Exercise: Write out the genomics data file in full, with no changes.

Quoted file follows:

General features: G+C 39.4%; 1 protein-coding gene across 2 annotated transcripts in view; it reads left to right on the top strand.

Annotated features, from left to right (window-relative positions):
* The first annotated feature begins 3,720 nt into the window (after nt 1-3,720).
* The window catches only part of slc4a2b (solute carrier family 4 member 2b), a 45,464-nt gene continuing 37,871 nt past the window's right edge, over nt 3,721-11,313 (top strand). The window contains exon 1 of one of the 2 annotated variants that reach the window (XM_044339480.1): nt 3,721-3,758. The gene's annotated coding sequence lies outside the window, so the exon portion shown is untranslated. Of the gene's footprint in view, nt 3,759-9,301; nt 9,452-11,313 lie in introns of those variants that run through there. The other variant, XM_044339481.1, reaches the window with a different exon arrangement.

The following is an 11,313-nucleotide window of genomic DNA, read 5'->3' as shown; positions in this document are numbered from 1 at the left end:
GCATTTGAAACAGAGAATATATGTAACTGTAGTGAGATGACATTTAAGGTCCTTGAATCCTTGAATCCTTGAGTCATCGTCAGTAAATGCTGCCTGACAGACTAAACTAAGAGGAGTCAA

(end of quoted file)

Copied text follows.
General features: G+C 39.4%; 1 protein-coding gene across 2 annotated transcripts in view; it reads left to right on the top strand.

Annotated features, from left to right (window-relative positions):
* The first annotated feature begins 3,720 nt into the window (after nt 1-3,720).
* The window catches only part of slc4a2b (solute carrier family 4 member 2b), a 45,464-nt gene continuing 37,871 nt past the window's right edge, over nt 3,721-11,313 (top strand). The window contains exon 1 of one of the 2 annotated variants that reach the window (XM_044339480.1): nt 3,721-3,758. The gene's annotated coding sequence lies outside the window, so the exon portion shown is untranslated. Of the gene's footprint in view, nt 3,759-9,301; nt 9,452-11,313 lie in introns of those variants that run through there. The other variant, XM_044339481.1, reaches the window with a different exon arrangement.

The following is an 11,313-nucleotide window of genomic DNA, read 5'->3' as shown; positions in this document are numbered from 1 at the left end:
GCATTTGAAACAGAGAATATATGTAACTGTAGTGAGATGACATTTAAGGTCCTTGAATCCTTGAATCCTTGAGTCATCGTCAGTAAATGCTGCCTGACAGACTAAACTAAGAGGAGTCAA